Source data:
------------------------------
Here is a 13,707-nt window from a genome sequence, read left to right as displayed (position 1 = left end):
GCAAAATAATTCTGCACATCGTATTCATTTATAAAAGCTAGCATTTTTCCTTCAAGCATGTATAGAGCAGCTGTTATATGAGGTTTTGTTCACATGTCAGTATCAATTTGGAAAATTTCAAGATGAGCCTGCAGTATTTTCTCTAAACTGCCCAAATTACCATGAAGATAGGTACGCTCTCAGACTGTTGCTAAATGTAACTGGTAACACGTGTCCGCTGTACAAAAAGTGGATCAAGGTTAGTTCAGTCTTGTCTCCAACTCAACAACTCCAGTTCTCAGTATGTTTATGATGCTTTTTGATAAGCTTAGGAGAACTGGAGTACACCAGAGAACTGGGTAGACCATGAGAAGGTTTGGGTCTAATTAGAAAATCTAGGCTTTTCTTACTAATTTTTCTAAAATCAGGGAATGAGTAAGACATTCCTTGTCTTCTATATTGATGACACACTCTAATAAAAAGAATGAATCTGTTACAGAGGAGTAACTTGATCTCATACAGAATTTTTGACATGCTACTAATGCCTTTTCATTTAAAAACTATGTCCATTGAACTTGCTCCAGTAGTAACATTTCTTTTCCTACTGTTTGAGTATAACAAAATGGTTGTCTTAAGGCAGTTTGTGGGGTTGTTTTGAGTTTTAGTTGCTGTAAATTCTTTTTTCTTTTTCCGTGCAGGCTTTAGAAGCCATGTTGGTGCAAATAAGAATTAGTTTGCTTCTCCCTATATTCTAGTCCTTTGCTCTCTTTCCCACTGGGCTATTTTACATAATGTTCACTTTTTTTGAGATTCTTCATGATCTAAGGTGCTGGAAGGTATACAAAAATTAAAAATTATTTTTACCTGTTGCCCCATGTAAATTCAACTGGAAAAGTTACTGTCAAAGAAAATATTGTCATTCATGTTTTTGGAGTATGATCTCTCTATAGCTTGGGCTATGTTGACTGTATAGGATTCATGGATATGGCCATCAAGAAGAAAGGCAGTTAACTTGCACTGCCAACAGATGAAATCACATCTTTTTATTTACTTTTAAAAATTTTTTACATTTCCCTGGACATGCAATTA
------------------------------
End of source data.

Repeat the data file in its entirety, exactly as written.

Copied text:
Here is a 13,707-nt window from a genome sequence, read left to right as displayed (position 1 = left end):
GCAAAATAATTCTGCACATCGTATTCATTTATAAAAGCTAGCATTTTTCCTTCAAGCATGTATAGAGCAGCTGTTATATGAGGTTTTGTTCACATGTCAGTATCAATTTGGAAAATTTCAAGATGAGCCTGCAGTATTTTCTCTAAACTGCCCAAATTACCATGAAGATAGGTACGCTCTCAGACTGTTGCTAAATGTAACTGGTAACACGTGTCCGCTGTACAAAAAGTGGATCAAGGTTAGTTCAGTCTTGTCTCCAACTCAACAACTCCAGTTCTCAGTATGTTTATGATGCTTTTTGATAAGCTTAGGAGAACTGGAGTACACCAGAGAACTGGGTAGACCATGAGAAGGTTTGGGTCTAATTAGAAAATCTAGGCTTTTCTTACTAATTTTTCTAAAATCAGGGAATGAGTAAGACATTCCTTGTCTTCTATATTGATGACACACTCTAATAAAAAGAATGAATCTGTTACAGAGGAGTAACTTGATCTCATACAGAATTTTTGACATGCTACTAATGCCTTTTCATTTAAAAACTATGTCCATTGAACTTGCTCCAGTAGTAACATTTCTTTTCCTACTGTTTGAGTATAACAAAATGGTTGTCTTAAGGCAGTTTGTGGGGTTGTTTTGAGTTTTAGTTGCTGTAAATTCTTTTTTCTTTTTCCGTGCAGGCTTTAGAAGCCATGTTGGTGCAAATAAGAATTAGTTTGCTTCTCCCTATATTCTAGTCCTTTGCTCTCTTTCCCACTGGGCTATTTTACATAATGTTCACTTTTTTTGAGATTCTTCATGATCTAAGGTGCTGGAAGGTATACAAAAATTAAAAATTATTTTTACCTGTTGCCCCATGTAAATTCAACTGGAAAAGTTACTGTCAAAGAAAATATTGTCATTCATGTTTTTGGAGTATGATCTCTCTATAGCTTGGGCTATGTTGACTGTATAGGATTCATGGATATGGCCATCAAGAAGAAAGGCAGTTAACTTGCACTGCCAACAGATGAAATCACATCTTTTTATTTACTTTTAAAAATTTTTTACATTTCCCTGGACATGCAATTA